Decentralizing water management makes it more resilient to interruption but, unlike distributed power generation and storage, doesn't solve the entire problem of long-term availability. However, it's closer to having diverse sources and ways to get water for different uses.
Over the coming decades, places like the western United States will face more drought and tighter water supplies due to climate change and more people moving to the region. The water supply should limit population growth, but because there aren't any policies to limit that growth, it could overshoot the supply and result in more severe shortages. This will pressure governments to restrict water use or find water from elsewhere and transport it to the region, similar to how Los Angeles gets water.
With globalization, many foods are available year-round. Rather than regional cuisines based on what can be grown locally or easily imported, our menus are more varied and more the same. We can have almost anything, anywhere, at any time.
Climate change may bring this to a screeching halt. As growing seasons and regions change, or water becomes scarce, where we might have farmed or ranched might not be able to sustain the level of production needed to provide the food we've gotten used to. Aquifers are falling. Rivers are drying up, especially if they are fed with meltwater from shrinking glaciers.
We need to mix up our groceries, but this can be expensive. For some communities, it's too expensive or not even available at any price. Food deserts don't have many options other than unhealthy prepared foods from convenience stores that are cheap at the moment but expensive in the long run. These deserts show that the market can't deliver the required distribution to support a healthy society.
Right now, this "mixing up" takes the form of farmers' markets, food banks, and local farm-to-market efforts such as cooperatives and community-supported agriculture (CSA) farms. These group approaches augment the food distribution behind local supermarkets. But these systems aren't sufficient to carry the basic needs of a city if the global food supply chain sees a significant disruption. For example, when Texas decided to block trucks from Mexico, store shelves in the northeast of the US started missing some of the usual produce.
What about individual action? Those with plots of land can grow gardens, but not everyone has one. Even community gardens aren't enough. They are a hobby for those lucky enough to have a section. By some estimates, a person needs at least five acres to feed themselves without reliance on food markets. The best we can do as individuals is supplement what we can buy.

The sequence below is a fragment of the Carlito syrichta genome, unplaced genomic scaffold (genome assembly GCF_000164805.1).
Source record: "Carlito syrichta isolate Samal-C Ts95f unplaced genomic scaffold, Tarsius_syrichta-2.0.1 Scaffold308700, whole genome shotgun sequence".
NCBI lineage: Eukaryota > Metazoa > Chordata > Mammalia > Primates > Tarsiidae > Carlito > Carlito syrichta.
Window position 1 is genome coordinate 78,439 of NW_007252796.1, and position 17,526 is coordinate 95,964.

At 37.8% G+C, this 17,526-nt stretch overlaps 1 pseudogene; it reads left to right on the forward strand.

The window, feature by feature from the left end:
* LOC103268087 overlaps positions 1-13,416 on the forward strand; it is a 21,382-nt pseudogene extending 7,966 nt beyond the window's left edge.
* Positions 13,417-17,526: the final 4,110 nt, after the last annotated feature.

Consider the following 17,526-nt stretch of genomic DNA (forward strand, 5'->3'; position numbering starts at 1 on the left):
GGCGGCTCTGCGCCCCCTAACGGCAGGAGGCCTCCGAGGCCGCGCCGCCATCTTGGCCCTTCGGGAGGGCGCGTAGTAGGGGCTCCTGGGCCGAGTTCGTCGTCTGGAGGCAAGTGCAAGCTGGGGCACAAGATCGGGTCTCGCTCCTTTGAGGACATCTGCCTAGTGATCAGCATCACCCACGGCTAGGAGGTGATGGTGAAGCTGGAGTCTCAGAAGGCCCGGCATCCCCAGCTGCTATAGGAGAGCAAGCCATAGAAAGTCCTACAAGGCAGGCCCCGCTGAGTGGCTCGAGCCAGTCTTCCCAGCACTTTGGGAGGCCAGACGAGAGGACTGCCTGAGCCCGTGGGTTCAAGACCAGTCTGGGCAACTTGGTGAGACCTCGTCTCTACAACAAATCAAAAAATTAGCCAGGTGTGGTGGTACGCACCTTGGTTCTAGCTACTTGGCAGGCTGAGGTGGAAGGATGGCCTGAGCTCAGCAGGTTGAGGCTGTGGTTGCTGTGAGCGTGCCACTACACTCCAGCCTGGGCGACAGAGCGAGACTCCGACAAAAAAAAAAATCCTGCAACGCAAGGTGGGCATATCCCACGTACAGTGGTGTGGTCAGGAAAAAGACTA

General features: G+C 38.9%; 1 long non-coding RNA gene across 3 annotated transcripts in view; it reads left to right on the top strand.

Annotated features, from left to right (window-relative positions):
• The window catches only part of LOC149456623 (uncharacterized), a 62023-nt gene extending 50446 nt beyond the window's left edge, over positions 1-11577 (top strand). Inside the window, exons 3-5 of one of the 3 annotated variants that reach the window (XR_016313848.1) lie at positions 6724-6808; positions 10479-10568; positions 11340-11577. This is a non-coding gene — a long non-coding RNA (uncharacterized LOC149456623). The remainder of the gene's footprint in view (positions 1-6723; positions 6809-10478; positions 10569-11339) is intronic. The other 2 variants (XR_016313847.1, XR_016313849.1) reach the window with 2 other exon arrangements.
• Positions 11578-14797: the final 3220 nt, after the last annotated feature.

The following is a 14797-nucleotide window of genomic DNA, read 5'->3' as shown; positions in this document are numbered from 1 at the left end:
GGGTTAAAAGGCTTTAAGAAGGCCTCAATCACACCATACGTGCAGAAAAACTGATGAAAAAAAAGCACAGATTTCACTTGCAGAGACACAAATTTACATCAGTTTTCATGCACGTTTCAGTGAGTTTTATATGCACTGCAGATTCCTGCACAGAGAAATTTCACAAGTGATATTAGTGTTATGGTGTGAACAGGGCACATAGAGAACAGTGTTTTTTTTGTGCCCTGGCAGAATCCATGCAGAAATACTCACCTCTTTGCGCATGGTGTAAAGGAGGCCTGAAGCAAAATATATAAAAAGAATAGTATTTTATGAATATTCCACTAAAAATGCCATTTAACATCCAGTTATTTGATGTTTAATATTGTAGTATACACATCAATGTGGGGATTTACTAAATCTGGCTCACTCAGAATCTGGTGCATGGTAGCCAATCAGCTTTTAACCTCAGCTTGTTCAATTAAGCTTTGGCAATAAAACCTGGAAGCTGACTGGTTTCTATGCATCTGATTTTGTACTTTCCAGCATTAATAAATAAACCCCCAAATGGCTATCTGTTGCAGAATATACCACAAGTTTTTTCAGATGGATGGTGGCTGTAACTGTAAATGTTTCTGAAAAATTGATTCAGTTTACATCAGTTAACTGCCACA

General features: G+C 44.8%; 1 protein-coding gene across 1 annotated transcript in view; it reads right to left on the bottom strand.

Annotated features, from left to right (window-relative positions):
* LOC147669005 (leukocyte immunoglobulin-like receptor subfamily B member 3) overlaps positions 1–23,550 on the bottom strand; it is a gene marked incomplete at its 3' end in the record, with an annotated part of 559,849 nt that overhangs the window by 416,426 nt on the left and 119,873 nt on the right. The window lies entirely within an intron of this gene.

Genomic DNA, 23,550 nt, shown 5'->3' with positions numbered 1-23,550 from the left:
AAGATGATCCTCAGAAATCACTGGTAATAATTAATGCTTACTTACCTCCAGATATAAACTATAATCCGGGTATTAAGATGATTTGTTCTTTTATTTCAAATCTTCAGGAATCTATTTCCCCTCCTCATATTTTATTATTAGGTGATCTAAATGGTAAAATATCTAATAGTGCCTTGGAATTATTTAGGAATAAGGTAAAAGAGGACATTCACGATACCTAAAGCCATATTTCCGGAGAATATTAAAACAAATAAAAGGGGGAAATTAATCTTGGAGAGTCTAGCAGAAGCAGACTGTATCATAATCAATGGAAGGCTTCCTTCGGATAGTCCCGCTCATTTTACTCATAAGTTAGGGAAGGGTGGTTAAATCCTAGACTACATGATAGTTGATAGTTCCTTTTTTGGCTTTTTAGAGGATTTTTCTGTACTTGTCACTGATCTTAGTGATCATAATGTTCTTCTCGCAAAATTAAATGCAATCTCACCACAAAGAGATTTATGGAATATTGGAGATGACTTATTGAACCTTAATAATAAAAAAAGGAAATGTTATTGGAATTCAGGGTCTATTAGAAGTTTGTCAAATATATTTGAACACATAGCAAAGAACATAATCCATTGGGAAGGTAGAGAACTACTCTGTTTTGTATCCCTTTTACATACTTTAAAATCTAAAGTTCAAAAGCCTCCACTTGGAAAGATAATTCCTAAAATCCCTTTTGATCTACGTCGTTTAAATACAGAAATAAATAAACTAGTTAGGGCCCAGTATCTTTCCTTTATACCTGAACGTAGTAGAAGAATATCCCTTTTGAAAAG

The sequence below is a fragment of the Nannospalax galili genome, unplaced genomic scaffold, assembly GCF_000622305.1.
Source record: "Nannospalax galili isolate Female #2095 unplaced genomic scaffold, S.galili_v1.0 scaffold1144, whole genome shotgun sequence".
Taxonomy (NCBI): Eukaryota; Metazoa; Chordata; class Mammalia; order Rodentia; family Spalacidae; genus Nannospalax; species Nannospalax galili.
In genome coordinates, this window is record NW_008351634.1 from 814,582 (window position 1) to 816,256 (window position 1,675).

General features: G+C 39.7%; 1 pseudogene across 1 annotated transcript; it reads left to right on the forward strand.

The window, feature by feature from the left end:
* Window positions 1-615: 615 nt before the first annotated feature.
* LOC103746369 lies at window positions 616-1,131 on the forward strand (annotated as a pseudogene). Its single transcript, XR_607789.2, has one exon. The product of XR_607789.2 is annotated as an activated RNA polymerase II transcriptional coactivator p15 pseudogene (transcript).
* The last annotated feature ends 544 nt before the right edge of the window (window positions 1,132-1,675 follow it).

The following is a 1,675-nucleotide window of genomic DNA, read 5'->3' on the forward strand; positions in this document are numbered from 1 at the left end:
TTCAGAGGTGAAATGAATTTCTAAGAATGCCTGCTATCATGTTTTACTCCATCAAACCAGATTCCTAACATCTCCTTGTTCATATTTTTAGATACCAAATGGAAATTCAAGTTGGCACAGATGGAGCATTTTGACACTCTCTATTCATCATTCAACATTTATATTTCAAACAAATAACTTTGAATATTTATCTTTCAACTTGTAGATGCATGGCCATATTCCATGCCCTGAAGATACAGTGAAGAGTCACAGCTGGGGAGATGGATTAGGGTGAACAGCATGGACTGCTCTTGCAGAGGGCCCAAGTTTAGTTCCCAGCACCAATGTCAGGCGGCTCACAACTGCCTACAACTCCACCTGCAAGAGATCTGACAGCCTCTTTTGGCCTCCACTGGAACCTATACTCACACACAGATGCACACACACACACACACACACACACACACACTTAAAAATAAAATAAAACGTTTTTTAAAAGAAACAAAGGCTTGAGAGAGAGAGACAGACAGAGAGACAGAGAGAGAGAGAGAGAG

We need to invest in a greater diversity of food production, with the global trade providing many of the extras rather than the necessities. Join CSAs or purchase from non-profits or public benefit corporations that support nearby or sustainable agriculture. Reduce our reliance on food that requires intensive practices—for example, cook more with basic ingredients rather than relying on prepackaged foods.
Centralized management of a resource can mean more efficient management. For example, only the water needed in aggregate is pumped from the ground and distributed. Only the total electricity that's required is generated. A particular food is only grown in an area optimal for that food.
Central production can benefit more quickly from improvements in efficiency and environmental practices. When we discover a more efficient way of generating power, the small number of main power generation plants means fewer plants need upgrading. On the other hand, upgrading all power generation equipment at people's houses could be more challenging because of many installations. The problem of replacing lead pipes gives us a sense of the scale.
The most resilience comes from a mix of centralized and decentralized processes at different scales. Have everyone on the grid, but also with local power generation so that society gets the efficiency of centralized generation with the resilience of local generation. The centralized generator simply tops off the local power supply in many cases.
What's the lesson for us? We should try to find ways to mix our dependencies. It's okay to be on the grid, but be prepared to be off the grid if it fails. It will. It's just a matter of time. But by being prepared, we'll be able to still get through the days and nights while others are frantically trying to get the grid back up. We won't have to worry about our freezer thawing, our toilet not working, or our pipes freezing. We might not be able to run the heater as high or cook as many hot meals, but we'll get through it.
Resiliency and graceful degradation aren't about replacing the current infrastructure to withstand everything. It's about having enough diversification at different levels that no one incident can cripple everything everywhere. And when things are degraded, to provide enough of a buffer that we can adapt.
We'll explore the social fabric in upcoming posts and look at these issues with a progressive enhancement approach.